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This is Las Vegas through the lens of an infrared-modified Sony RX100 IV

By Shawn Knight ยท 4 replies
Jun 10, 2016
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  1. Word broke just the other day that Olympus had developed a prototype image sensor capable of capturing both visible (color) and near-infrared light. I spoke briefly about my experiences with infrared photography but never had I dabbled into the world of infrared videography as Philip Bloom has.

    Bloom, a world-renowned filmmaker, notes in a recent blog post that he now owns three cameras that have been physically modified to shoot infrared by removing the infrared blocking filters and replacing them with infrared pass filters of various strengths. He picked up the third camera, a Sony RX100 IV, in Las Vegas while in town on business and decided to experiment a bit.

    One thing led to another and this is what he ended up with. If you're at all interested in infrared photography, I'd highly recommend checking out some of Bloom's earlier posts on the matter.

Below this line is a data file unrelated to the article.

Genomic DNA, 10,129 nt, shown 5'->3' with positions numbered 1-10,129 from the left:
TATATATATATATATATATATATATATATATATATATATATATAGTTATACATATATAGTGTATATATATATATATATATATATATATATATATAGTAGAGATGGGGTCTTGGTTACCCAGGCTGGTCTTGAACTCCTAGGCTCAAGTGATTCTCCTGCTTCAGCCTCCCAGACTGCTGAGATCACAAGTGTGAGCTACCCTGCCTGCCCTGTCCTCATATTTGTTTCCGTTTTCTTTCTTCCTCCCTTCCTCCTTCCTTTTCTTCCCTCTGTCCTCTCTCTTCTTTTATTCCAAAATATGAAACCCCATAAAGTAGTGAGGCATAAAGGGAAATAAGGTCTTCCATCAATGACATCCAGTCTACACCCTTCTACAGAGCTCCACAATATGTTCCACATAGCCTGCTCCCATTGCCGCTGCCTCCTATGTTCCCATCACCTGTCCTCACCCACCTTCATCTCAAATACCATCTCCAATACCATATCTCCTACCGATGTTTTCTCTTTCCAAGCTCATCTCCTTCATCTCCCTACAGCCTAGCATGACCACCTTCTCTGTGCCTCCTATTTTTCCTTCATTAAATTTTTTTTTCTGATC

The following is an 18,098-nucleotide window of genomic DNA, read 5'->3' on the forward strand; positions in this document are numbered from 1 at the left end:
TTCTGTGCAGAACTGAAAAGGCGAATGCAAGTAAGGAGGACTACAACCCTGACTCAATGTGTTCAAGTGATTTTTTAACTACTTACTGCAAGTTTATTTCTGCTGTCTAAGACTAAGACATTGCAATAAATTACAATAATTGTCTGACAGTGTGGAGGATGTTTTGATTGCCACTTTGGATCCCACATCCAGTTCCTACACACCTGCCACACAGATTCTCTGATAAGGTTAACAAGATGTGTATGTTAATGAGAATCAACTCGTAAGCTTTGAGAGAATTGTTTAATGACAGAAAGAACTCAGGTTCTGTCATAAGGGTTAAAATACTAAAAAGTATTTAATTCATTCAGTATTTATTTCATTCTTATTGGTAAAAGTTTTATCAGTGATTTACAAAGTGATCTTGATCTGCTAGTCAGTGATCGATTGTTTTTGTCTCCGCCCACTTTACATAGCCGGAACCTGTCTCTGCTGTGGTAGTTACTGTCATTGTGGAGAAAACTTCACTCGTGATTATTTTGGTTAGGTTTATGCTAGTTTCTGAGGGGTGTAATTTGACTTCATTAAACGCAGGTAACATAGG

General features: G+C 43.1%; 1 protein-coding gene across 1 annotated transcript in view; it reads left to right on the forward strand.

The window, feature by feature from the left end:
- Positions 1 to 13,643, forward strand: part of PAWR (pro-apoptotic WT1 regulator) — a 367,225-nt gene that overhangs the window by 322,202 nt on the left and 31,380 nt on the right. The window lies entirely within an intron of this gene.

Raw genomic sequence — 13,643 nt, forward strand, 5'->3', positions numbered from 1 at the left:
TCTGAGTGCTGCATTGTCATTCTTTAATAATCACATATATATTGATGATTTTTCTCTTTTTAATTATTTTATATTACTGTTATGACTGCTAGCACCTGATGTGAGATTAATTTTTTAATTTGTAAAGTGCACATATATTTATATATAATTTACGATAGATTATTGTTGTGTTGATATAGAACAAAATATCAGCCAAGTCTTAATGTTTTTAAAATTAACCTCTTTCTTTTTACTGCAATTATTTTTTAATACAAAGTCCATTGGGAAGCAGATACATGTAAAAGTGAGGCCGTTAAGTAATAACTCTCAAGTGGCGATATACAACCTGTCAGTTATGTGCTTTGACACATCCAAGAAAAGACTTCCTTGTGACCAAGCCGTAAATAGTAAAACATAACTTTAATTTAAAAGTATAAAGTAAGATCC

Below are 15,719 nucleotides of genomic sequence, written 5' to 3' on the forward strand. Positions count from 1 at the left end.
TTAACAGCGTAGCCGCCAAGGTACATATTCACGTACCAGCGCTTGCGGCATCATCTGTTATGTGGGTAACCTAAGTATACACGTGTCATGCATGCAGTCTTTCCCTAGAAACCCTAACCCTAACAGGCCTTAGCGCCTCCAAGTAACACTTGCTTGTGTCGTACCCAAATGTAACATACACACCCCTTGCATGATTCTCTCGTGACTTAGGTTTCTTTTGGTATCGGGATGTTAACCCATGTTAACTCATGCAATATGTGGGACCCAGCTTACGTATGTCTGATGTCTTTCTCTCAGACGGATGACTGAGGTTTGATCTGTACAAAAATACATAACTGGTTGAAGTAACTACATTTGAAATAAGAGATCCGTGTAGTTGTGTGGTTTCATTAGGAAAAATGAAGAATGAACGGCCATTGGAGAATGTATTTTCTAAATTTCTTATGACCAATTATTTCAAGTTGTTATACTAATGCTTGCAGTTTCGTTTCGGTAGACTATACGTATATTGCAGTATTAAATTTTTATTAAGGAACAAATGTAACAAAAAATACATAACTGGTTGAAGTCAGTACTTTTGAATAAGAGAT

Found is a TechSpot feature where we share clever, funny or otherwise interesting stuff from around the web.

    Permalink to story.

  2. Puiu

    Puiu TS Evangelist Posts: 3,434   +1,889

    Meh, I've seen games with better graphics and much better gameplay :D
    this looks like last gen running at 720p.
  3. Sorry, Bloom.

    I don't see the difference. How is this any different from taking an, admittedly decent, regular shot and colour filtering it in post?

    If you're going to shoot in IR, cool. But remap the spectrum into colour. Show me things I can't normally see. For example, a lot of flowers have markings in UV for bees to see. Like little landing patterns.

    edit: Also, 650nm is not IR. Humans can see weakly up to ~800nm. A cut-on 800+nm would be "true" IR.
    namesrejected likes this.
  4. Fulltone

    Fulltone TS Rookie

    That's what infrared looks like all right.
  5. noc81

    noc81 TS Enthusiast Posts: 79   +29

    Before anybody brings it up.. No, infrared has nothing to do with heat. It's the spectrum of light below red that humans typically can't see.

    And I agree.. Would have been much more interesting to see a wider infrared range re-mapped directly into our visible spectrum. This 'eerie' infrared effect doesn't really do infrared photography any justice..

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